Hiring product managers particularly in a small team can be a daunting task. In a sense you’re adding to the group of leaders in an organization. It’s important to find someone who has the experience and skills to thrive.
As a hiring manager, there are 5 focus areas in no particular order I tend to dig into, using some of the 20 questions below I can gain some insight into how a candidate operates and determine if they’re likely to be a fit with the team and organization.
Product managers come from all sorts of backgrounds and is not something that is taught directly in university. A candidate needs to have been around the block a few times, have a few battle scars, and have seen things. What you’re looking for with these questions is identifying are they the right type of product manager for what you need in the here and now. If you’re going through a pure product delivery phase, you’ll want someone that can communicate with the engineering team and feed in high-quality requirements and keep morale high by showcasing the value they’re adding.
If you’re in a growth phase, you’ll want someone that is quite analytical, data-driven, has a scientific approach to running experiments and appreciates Lean Startup principles. In a Growth PM, you’re also potentially looking for someone who can potentially take more of a lead in the Sales and Marketing functions as well and is able to identify what’s working and not working with regards to website traffic -> trial signup -> conversion to paid -> activation -> regular usage/retention -> upsell -> referrals.
How a candidate carries themselves will have a motivational impact on the team. A great product manager is able to take outcomes achieved and translate that into how the team is having an impact.
A good product manager should be able to interface well the rest of the organization and be able to assist with Sales and Marketing in defining the positioning of new features and products as well as be empathetic to support and account management teams with the issues they typically have to deal with on a day-to-day basis. On top of all that, they also able to take criticism well from customers. I would expect a good PM to lean in on customer feedback, dig into why they feel a particular way, identify and address the root cause of the issues not just be an order taker.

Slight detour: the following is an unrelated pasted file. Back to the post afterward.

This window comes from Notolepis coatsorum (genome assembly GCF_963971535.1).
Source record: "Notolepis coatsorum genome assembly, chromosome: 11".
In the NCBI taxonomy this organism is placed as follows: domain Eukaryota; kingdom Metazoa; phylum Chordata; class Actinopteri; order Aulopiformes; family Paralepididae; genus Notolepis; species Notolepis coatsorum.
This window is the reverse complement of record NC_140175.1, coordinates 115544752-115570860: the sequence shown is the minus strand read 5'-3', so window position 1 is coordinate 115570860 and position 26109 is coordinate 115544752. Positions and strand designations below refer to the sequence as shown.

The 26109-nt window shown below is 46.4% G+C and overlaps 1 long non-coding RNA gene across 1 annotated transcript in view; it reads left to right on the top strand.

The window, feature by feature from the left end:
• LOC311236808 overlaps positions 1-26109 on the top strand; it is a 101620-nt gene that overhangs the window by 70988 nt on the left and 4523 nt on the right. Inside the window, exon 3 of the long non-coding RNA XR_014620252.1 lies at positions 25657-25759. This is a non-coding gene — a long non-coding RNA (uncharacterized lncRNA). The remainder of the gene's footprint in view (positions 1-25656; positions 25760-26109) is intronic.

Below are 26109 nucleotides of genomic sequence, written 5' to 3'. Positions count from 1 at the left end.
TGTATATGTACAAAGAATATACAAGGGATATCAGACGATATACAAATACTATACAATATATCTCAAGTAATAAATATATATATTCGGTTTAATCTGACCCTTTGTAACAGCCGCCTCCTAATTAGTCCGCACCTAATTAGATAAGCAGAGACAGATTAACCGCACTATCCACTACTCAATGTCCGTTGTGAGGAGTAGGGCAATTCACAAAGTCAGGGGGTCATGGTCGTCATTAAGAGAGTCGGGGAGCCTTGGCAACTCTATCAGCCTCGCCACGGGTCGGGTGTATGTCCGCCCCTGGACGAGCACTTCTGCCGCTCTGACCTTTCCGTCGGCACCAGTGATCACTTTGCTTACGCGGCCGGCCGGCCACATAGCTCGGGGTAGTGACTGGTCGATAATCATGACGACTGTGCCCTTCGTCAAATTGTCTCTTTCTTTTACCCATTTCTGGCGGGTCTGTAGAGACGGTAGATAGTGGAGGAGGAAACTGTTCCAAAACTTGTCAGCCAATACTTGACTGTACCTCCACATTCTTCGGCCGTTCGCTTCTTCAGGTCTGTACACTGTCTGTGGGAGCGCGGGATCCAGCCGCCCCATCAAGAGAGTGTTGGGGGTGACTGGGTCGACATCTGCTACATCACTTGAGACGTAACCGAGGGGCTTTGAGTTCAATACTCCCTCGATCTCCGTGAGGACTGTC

A growth-minded PM will lean towards using data to make a decision, and if there isn’t any product data available will lean on customer and market insight to determine what is the best course of action. How the candidate manages stakeholder expectations, keeps peers and stakeholders updated on the latest progress is paramount to the success of this role.
The first couple of questions here provide a window into how they prioritize features, and what they value in the user experience. Good answers here would be aligned at the intersection of business strategy, customer needs, and product vision.
My absolute favourite question is asking the candidate if they have signed up to the product. If nothing else, it reveals how serious they are about the role and how much homework they have done on the organisation, the product and the market. I’ve never hired a product manager / product owner / UX designer that hasn’t signed up for the product and been able to suggest something they would improve at the interview stage. A standout candidate would have had a cursory look around at the competitors in the space.
Growth product candidates will be able to take a quick look at the product and be able to quickly identify boilerplate metrics that will be worth tracking from Day 1 if they’re not already tracked. This will again provide a window into how they think about a product and optimizing for success.
The last question there is an absolute bonus if they answer correctly. It shows that they have done their homework on the industry, competitors and are able to identify a few threats for the product and market.
These two questions give a sense as to how trade-offs are approached. As a leader, this would be something you could have been potentially doing in lieu of a candidate, or doing on a daily basis if this was your responsibility beforehand. So it’s important that a candidate’s approach to balancing trade-offs and their thought process for determining which path to pursue aligns with your own views, and that they’re going to provide enough evidence that you’re comfortable with their judgment.
The first couple of questions give sense of a candidate’s style of communication. How they work with you and other senior leadership means there is a need for well-written updates and killer presentation skills.
I always find working with customers and users interesting questions to dig into. Product managers come in all sorts of different sizes, and ones with more technical background will often want to shy away from too much customer contact. Data-driven product managers might also shy away from customer contact and let actual user behavior and data do the talking. Product managers with a more non-technical background might lean more on customer contact than data, and result in subjective views that will meet the needs of the vocal minority but not the majority of customers. So the balance here is pretty important.
Overall, I’ve found these focus areas and questions a great set of go-to questions for most interviews when looking at any type of leadership role not just in product.
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